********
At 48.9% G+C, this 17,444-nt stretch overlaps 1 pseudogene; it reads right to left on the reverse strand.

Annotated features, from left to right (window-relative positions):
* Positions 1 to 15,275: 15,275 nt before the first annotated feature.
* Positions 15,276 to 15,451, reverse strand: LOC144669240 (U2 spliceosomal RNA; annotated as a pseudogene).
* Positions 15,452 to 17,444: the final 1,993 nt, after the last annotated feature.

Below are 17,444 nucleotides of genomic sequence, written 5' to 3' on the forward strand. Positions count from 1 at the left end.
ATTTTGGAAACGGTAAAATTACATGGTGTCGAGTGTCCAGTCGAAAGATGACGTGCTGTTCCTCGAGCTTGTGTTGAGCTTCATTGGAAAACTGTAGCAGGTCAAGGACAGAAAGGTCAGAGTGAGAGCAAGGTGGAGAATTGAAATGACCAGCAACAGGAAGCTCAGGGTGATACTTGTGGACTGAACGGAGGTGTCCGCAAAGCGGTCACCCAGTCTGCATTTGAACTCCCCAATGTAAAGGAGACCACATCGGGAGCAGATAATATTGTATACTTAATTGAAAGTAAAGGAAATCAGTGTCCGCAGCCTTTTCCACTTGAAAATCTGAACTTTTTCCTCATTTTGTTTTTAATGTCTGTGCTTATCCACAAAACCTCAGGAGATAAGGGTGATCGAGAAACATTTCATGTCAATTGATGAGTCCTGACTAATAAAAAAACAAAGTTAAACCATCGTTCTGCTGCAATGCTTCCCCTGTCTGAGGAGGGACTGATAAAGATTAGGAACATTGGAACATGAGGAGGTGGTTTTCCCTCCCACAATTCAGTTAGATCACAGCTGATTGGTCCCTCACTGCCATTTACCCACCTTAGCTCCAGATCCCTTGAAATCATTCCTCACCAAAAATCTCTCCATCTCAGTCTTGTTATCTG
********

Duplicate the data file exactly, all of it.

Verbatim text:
At 48.9% G+C, this 17,444-nt stretch overlaps 1 pseudogene; it reads right to left on the reverse strand.

Annotated features, from left to right (window-relative positions):
* Positions 1 to 15,275: 15,275 nt before the first annotated feature.
* Positions 15,276 to 15,451, reverse strand: LOC144669240 (U2 spliceosomal RNA; annotated as a pseudogene).
* Positions 15,452 to 17,444: the final 1,993 nt, after the last annotated feature.

Below are 17,444 nucleotides of genomic sequence, written 5' to 3' on the forward strand. Positions count from 1 at the left end.
ATTTTGGAAACGGTAAAATTACATGGTGTCGAGTGTCCAGTCGAAAGATGACGTGCTGTTCCTCGAGCTTGTGTTGAGCTTCATTGGAAAACTGTAGCAGGTCAAGGACAGAAAGGTCAGAGTGAGAGCAAGGTGGAGAATTGAAATGACCAGCAACAGGAAGCTCAGGGTGATACTTGTGGACTGAACGGAGGTGTCCGCAAAGCGGTCACCCAGTCTGCATTTGAACTCCCCAATGTAAAGGAGACCACATCGGGAGCAGATAATATTGTATACTTAATTGAAAGTAAAGGAAATCAGTGTCCGCAGCCTTTTCCACTTGAAAATCTGAACTTTTTCCTCATTTTGTTTTTAATGTCTGTGCTTATCCACAAAACCTCAGGAGATAAGGGTGATCGAGAAACATTTCATGTCAATTGATGAGTCCTGACTAATAAAAAAACAAAGTTAAACCATCGTTCTGCTGCAATGCTTCCCCTGTCTGAGGAGGGACTGATAAAGATTAGGAACATTGGAACATGAGGAGGTGGTTTTCCCTCCCACAATTCAGTTAGATCACAGCTGATTGGTCCCTCACTGCCATTTACCCACCTTAGCTCCAGATCCCTTGAAATCATTCCTCACCAAAAATCTCTCCATCTCAGTCTTGTTATCTG